• Convey messages via a .wav attachment to email.  The On Call Central email module accepts a message from a caller, then attaches the message as a .wav file and delivers it to a destination address.  Practices can simply configure addresses (e.g. that staff members are responsible for regularly checking during business hours.  As messages are received, each produces a separate email record.  Staff members can then retrieve the messages from the email inbox, and simply delete those that have been resolved (keep in mind that a permanent record is kept within On Call Central).  A benefit of the email approach is that it is simple, and will require almost no effort for most staff members to learn.  One potential drawback is that long messages can result in large email attachments that might be rejected by older, or poorly configured mail servers.
  • Selectively forward calls to a back line with in-house voicemail.  Many On Call Central practices invoke our call-forwarding module to selectively pass traffic to a back line in the office, and they simply allow their own internal voicemail system to pick up and instruct the caller to leave a message.  In many cases, this setup is used to pass certain types of calls (e.g. medication refills) to the appropriate staff.  However, this same method can be used to handle overflow calling for administrative issues, appointments, and other common issues.  Due to the fact that this forwarded call is still passing through On Call Central, a permanent record of the call, including full MP3 audio, is maintained on the On Call Central servers and can be retrieved for later use, if necessary.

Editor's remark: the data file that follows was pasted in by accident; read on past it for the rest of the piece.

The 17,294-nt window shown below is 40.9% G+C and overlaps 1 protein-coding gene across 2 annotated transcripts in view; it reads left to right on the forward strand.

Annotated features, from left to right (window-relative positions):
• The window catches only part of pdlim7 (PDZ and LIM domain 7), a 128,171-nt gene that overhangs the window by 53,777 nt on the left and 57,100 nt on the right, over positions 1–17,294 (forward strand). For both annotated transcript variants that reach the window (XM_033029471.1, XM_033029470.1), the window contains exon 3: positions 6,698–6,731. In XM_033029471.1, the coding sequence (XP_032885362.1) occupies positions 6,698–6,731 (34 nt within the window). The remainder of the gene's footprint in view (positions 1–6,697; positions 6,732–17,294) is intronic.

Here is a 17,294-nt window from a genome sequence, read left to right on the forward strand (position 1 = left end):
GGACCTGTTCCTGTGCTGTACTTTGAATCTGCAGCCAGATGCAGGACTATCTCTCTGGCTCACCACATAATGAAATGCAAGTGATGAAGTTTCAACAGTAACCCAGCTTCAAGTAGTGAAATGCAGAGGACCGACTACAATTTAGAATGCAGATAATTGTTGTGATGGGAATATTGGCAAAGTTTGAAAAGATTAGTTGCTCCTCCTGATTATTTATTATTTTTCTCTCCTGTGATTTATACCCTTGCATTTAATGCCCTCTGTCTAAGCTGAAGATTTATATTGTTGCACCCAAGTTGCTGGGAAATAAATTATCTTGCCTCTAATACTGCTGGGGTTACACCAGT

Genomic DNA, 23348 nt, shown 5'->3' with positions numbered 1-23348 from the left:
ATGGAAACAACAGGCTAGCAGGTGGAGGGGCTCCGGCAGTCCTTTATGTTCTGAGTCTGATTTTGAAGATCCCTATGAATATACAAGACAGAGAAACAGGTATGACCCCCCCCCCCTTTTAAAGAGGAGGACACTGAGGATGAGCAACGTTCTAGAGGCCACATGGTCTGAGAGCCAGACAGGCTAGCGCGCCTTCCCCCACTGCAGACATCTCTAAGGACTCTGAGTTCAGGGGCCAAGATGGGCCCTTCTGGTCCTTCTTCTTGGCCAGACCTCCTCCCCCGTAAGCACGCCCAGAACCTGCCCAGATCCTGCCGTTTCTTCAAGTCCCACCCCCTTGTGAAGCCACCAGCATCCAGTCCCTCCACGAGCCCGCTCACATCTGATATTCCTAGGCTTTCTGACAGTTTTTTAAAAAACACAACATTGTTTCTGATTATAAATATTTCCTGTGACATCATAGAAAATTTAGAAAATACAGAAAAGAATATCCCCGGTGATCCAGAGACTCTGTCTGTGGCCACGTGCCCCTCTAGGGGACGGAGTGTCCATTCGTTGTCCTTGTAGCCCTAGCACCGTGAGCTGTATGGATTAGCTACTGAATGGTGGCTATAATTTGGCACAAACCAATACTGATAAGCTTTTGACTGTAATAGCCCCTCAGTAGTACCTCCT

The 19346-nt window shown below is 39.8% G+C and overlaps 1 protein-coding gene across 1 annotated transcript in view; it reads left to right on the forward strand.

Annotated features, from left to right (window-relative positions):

• A third approach is to use the core functionality of On Call Central—the paging module—but to configure it in a manner that is more appropriate for typical call overflow management.  In this scenario, we technically create a call schedule (e.g. “Overflow Calls”) and bind one or more staff members to this schedule.  When a call is routed through this option, On Call Central would automatically detect the caller ID of the caller and ask them to confirm their call back number.  Following confirmation of the callback number, the system would accept a message from the caller, then notify the on call “provider” (in reality someone at your front desk) via their assigned contact method.  Rather than relying on our typical notification methods, such as an SMS or call to a cell phone, we can simply inform your office staff via email that a message is pending at On Call Central, and that they need to login to the web interface, listen to the message, and respond as appropriate.

Collectively, this strategy will allow medical practices to achieve greater productivity out of existing labor resources, and to do so in a manner that is organized, affordable, simple, and easy to implement.  If you are interested in learning more about automated overflow call management, please contact us at 1-855-5-ON-CALL.